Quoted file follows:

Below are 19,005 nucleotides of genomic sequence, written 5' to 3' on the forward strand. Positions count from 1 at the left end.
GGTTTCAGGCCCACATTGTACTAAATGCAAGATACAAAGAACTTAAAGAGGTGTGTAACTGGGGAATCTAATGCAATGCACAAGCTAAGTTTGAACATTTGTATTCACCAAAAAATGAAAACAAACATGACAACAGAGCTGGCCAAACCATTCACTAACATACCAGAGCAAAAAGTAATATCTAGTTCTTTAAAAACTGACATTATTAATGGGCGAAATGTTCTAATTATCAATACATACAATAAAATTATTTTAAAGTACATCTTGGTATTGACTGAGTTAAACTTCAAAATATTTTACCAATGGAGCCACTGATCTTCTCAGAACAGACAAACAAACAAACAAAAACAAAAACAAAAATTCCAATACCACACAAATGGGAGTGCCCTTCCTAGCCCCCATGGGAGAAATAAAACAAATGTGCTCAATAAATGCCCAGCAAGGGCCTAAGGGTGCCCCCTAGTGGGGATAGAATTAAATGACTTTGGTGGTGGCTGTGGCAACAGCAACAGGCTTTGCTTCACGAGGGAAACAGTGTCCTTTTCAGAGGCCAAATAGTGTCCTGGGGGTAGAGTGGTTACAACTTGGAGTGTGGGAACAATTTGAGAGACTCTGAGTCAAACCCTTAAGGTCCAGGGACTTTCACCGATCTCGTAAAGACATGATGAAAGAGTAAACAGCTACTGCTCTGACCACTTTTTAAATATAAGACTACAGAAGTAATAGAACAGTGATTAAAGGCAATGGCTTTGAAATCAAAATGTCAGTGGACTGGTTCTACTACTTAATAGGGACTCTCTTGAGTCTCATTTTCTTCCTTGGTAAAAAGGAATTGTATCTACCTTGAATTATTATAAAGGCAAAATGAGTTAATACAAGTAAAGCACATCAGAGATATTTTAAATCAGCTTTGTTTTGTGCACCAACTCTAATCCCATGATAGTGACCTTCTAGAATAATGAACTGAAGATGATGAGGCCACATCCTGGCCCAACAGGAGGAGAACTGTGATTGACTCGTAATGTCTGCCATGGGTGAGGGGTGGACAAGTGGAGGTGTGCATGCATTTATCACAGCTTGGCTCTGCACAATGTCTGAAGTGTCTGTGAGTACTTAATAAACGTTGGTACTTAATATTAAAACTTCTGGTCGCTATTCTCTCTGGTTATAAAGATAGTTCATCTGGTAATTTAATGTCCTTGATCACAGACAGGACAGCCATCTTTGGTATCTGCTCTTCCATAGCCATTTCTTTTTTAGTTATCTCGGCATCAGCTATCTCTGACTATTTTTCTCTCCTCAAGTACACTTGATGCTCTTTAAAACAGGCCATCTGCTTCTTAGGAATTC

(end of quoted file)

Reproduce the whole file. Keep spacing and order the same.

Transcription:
Below are 19,005 nucleotides of genomic sequence, written 5' to 3' on the forward strand. Positions count from 1 at the left end.
GGTTTCAGGCCCACATTGTACTAAATGCAAGATACAAAGAACTTAAAGAGGTGTGTAACTGGGGAATCTAATGCAATGCACAAGCTAAGTTTGAACATTTGTATTCACCAAAAAATGAAAACAAACATGACAACAGAGCTGGCCAAACCATTCACTAACATACCAGAGCAAAAAGTAATATCTAGTTCTTTAAAAACTGACATTATTAATGGGCGAAATGTTCTAATTATCAATACATACAATAAAATTATTTTAAAGTACATCTTGGTATTGACTGAGTTAAACTTCAAAATATTTTACCAATGGAGCCACTGATCTTCTCAGAACAGACAAACAAACAAACAAAAACAAAAACAAAAATTCCAATACCACACAAATGGGAGTGCCCTTCCTAGCCCCCATGGGAGAAATAAAACAAATGTGCTCAATAAATGCCCAGCAAGGGCCTAAGGGTGCCCCCTAGTGGGGATAGAATTAAATGACTTTGGTGGTGGCTGTGGCAACAGCAACAGGCTTTGCTTCACGAGGGAAACAGTGTCCTTTTCAGAGGCCAAATAGTGTCCTGGGGGTAGAGTGGTTACAACTTGGAGTGTGGGAACAATTTGAGAGACTCTGAGTCAAACCCTTAAGGTCCAGGGACTTTCACCGATCTCGTAAAGACATGATGAAAGAGTAAACAGCTACTGCTCTGACCACTTTTTAAATATAAGACTACAGAAGTAATAGAACAGTGATTAAAGGCAATGGCTTTGAAATCAAAATGTCAGTGGACTGGTTCTACTACTTAATAGGGACTCTCTTGAGTCTCATTTTCTTCCTTGGTAAAAAGGAATTGTATCTACCTTGAATTATTATAAAGGCAAAATGAGTTAATACAAGTAAAGCACATCAGAGATATTTTAAATCAGCTTTGTTTTGTGCACCAACTCTAATCCCATGATAGTGACCTTCTAGAATAATGAACTGAAGATGATGAGGCCACATCCTGGCCCAACAGGAGGAGAACTGTGATTGACTCGTAATGTCTGCCATGGGTGAGGGGTGGACAAGTGGAGGTGTGCATGCATTTATCACAGCTTGGCTCTGCACAATGTCTGAAGTGTCTGTGAGTACTTAATAAACGTTGGTACTTAATATTAAAACTTCTGGTCGCTATTCTCTCTGGTTATAAAGATAGTTCATCTGGTAATTTAATGTCCTTGATCACAGACAGGACAGCCATCTTTGGTATCTGCTCTTCCATAGCCATTTCTTTTTTAGTTATCTCGGCATCAGCTATCTCTGACTATTTTTCTCTCCTCAAGTACACTTGATGCTCTTTAAAACAGGCCATCTGCTTCTTAGGAATTC